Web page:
Dr. Dawn Wright (UCSB PhD, class of ’94) presented Emeritus Professor Ray Smith the R.J. Russell award for his many contributions to the study of marine environments at the recent Chicago meeting of the Coastal and Marine Geography specialty group of the Association of American Geographers. The R. J. Russell Award is named in honor of Richard Joel Russell (1895-1971) who was Dean of the Graduate School at Louisiana State University for 12 years, an organizer of the Coastal Studies Institute (1954), president of both the Association of American Geographers (1948) and the Geological Society of America (1957), and named to the National Academy of Sciences (1959). Below is the text of Dr. Wright’s nomination letter (photo of the award presentation provided by Richard Daniels).
It is my privilege to nominate Dr. Raymond C. Smith for the R.J. Russell Award. In looking at past Russell Award recipients, it appears that, if Dr. Smith’s nomination is successful, he will become the first marine geographer to receive the award. Dr. Smith’s contributions are in the areas of marine geography in general, and, within that, earth system science, marine bio-optics, marine ecology, and satellite oceanography. In a 40+-year career that began with a post-doc at Harvard, nineteen years at Scripps Institution of Oceanography, and is now drawing to a close at UCSB, he has displayed extraordinary research acumen and leadership. A significant example is his service from 1988 to 1991 as chair of the Department of Geography at UCSB, where he oversaw the establishment of the first focal area in marine geography (in terms of faculty hires, coursework, and research programs) within a geography department in the U.S. This laid the groundwork for UCSB’s current reputation as a leading campus for marine geography and general marine science.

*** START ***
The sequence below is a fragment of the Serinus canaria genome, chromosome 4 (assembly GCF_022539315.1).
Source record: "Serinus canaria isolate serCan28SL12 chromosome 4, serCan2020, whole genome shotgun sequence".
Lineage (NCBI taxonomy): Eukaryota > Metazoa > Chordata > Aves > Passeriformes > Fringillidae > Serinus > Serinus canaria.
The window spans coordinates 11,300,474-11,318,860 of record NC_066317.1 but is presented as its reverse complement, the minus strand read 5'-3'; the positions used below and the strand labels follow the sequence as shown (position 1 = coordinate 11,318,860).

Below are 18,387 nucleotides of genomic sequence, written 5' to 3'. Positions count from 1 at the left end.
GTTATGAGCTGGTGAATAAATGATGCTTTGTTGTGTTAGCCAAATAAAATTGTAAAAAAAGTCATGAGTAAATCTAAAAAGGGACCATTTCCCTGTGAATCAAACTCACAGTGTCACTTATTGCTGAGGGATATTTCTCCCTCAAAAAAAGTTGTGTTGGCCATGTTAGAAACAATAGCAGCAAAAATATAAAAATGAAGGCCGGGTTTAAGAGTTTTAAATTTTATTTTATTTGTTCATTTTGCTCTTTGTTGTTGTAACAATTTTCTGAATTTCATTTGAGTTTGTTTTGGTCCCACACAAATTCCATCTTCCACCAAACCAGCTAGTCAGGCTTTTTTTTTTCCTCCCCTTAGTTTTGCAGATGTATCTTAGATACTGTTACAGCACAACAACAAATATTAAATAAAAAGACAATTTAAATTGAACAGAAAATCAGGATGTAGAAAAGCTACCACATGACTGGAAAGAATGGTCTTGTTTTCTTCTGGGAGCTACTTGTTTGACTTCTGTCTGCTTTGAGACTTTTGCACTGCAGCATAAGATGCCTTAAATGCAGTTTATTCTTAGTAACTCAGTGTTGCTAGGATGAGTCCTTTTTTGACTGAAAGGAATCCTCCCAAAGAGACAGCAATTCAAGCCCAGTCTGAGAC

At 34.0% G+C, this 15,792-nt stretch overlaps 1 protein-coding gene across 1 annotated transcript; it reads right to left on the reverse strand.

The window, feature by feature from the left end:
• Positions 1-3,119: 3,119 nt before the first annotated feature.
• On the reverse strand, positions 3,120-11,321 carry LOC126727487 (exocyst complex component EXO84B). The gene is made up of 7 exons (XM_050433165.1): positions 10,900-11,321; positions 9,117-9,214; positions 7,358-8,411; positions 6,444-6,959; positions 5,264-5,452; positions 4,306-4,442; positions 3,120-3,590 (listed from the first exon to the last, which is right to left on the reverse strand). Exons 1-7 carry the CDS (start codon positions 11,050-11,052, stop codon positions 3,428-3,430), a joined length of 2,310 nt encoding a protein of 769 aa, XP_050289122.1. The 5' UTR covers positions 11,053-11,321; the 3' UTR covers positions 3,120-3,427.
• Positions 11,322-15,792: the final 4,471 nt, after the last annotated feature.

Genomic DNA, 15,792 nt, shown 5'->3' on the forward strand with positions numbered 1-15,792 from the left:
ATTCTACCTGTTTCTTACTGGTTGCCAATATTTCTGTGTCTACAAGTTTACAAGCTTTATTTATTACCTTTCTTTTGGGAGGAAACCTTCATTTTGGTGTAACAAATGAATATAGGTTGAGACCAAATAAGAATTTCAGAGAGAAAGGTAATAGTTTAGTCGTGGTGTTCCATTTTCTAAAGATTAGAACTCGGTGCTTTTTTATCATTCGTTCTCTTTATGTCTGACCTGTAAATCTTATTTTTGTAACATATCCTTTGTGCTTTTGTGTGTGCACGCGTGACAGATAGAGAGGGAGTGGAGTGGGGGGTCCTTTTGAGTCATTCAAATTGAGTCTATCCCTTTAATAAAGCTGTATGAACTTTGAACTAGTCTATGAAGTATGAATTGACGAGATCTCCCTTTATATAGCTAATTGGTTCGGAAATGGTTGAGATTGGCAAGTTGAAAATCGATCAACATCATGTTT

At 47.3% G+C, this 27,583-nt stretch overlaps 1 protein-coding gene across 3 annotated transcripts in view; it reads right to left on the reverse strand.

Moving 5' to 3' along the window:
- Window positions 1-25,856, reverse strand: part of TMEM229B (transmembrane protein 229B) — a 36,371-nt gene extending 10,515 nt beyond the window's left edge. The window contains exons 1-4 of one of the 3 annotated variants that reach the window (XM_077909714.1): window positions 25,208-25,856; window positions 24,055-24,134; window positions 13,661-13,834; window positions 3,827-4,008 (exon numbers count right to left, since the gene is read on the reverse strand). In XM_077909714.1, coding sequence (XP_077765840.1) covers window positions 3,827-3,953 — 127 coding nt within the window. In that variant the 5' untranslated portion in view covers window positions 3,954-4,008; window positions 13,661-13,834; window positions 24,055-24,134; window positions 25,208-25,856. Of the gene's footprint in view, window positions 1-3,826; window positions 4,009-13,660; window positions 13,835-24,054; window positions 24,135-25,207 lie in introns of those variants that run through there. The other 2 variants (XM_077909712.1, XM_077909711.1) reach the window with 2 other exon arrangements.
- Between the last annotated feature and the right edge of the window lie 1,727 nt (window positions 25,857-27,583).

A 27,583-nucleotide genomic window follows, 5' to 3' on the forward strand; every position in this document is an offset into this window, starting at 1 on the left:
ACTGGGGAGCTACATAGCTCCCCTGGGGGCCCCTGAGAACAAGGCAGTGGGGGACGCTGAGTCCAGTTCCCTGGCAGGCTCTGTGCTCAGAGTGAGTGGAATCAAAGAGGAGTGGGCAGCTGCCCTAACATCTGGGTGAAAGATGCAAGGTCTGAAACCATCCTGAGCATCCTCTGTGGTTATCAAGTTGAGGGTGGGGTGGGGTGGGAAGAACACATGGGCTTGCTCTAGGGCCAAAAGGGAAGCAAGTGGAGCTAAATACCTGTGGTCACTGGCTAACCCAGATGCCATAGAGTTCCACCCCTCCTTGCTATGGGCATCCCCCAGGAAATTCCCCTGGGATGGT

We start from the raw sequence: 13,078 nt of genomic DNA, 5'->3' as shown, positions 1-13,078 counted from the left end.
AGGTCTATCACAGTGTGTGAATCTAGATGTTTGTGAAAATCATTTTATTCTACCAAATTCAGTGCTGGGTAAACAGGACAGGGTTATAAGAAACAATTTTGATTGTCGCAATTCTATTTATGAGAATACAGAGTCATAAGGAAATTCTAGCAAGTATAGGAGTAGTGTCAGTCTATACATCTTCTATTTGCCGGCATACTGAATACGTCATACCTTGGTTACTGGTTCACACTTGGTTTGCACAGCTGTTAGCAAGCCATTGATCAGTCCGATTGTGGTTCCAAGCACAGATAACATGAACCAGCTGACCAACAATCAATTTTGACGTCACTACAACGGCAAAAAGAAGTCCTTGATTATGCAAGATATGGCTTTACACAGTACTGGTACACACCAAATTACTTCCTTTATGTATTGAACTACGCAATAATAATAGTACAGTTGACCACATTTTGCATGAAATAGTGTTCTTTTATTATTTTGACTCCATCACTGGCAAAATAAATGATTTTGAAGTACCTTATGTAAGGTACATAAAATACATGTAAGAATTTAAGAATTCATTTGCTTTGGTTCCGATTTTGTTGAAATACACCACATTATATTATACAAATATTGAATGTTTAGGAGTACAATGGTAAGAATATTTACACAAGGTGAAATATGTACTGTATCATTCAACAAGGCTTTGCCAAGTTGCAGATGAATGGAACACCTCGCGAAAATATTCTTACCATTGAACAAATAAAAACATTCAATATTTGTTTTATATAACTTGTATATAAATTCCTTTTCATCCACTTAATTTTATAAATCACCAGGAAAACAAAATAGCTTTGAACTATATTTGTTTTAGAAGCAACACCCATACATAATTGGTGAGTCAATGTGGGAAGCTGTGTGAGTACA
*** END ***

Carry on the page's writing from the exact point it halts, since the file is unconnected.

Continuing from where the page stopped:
While at UCSB, he also founded the University of California Marine Bio-Optics Group (with UCSD) and was co-founder (with Jeff Dozier) and first Director of the Center for Remote Sensing and Environmental Optics (which is now called the Institute for Computational Earth System Science). From 1993-2002, he served as lead PI of the Long Term Ecological Research station at Palmer, Antarctica and continues collaborative research with this group. Dr. Smith has authored and co-authored over 150 articles of the highest quality that have had major impacts on optical oceanography, marine ecology, and marine geography (including several in “Science” and “BioScience”). For example, Dr. Smith’s research has contributed much to our understanding of how the ozone hole over Antarctica has severely impacted marine ecosystems. Recent research has shown how global warming has influenced the Antarctic marine ecosystem, from primary production all the way up the food chain to marine mammals and birds. He has also developed several novel optical instruments, including spectral radiometers to measure light in the ocean from the visible to the ultraviolet. These were integrated into BOPS (biooptical profiling system), which is the forerunner of many systems that have been used for ocean color remote sensing from space and bio-optical profiling in the water column. His work is referenced in CoMa’s contributing chapter to “Geography in America at the Dawn of the 21st Century,” edited by Gaile and Wilmott (2004).
And, finally, Dr. Smith has proved to be a tremendous teacher and mentor over the years, having produced a host of M.S. and doctoral students who are making further impacts in marine geography and oceanography, as well as successful and popular geography courses in ocean remote sensing, physical geography, and navigation (which included night-time star-gazing labs on the Goleta bluffs overlooking the Pacific Ocean).